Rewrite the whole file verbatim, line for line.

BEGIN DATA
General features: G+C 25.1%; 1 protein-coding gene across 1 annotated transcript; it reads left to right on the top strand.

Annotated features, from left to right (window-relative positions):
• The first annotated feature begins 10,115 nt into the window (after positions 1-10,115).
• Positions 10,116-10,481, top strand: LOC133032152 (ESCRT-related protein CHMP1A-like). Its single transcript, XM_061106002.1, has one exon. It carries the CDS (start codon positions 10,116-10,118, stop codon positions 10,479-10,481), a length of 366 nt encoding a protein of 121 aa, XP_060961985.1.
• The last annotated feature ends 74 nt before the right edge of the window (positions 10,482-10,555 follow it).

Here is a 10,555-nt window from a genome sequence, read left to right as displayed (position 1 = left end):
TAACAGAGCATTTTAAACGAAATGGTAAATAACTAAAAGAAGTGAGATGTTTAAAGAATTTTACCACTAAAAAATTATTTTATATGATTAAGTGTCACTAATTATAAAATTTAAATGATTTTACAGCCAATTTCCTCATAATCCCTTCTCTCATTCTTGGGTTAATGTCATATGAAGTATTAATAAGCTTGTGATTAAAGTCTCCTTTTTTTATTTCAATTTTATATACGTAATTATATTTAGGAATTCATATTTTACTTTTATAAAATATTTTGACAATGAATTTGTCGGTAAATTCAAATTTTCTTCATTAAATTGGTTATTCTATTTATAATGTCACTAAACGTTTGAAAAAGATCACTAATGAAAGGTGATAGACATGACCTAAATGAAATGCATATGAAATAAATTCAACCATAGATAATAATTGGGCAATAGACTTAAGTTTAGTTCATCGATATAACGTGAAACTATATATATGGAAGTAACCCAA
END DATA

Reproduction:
General features: G+C 25.1%; 1 protein-coding gene across 1 annotated transcript; it reads left to right on the top strand.

Annotated features, from left to right (window-relative positions):
• The first annotated feature begins 10,115 nt into the window (after positions 1-10,115).
• Positions 10,116-10,481, top strand: LOC133032152 (ESCRT-related protein CHMP1A-like). Its single transcript, XM_061106002.1, has one exon. It carries the CDS (start codon positions 10,116-10,118, stop codon positions 10,479-10,481), a length of 366 nt encoding a protein of 121 aa, XP_060961985.1.
• The last annotated feature ends 74 nt before the right edge of the window (positions 10,482-10,555 follow it).

Here is a 10,555-nt window from a genome sequence, read left to right as displayed (position 1 = left end):
TAACAGAGCATTTTAAACGAAATGGTAAATAACTAAAAGAAGTGAGATGTTTAAAGAATTTTACCACTAAAAAATTATTTTATATGATTAAGTGTCACTAATTATAAAATTTAAATGATTTTACAGCCAATTTCCTCATAATCCCTTCTCTCATTCTTGGGTTAATGTCATATGAAGTATTAATAAGCTTGTGATTAAAGTCTCCTTTTTTTATTTCAATTTTATATACGTAATTATATTTAGGAATTCATATTTTACTTTTATAAAATATTTTGACAATGAATTTGTCGGTAAATTCAAATTTTCTTCATTAAATTGGTTATTCTATTTATAATGTCACTAAACGTTTGAAAAAGATCACTAATGAAAGGTGATAGACATGACCTAAATGAAATGCATATGAAATAAATTCAACCATAGATAATAATTGGGCAATAGACTTAAGTTTAGTTCATCGATATAACGTGAAACTATATATATGGAAGTAACCCAA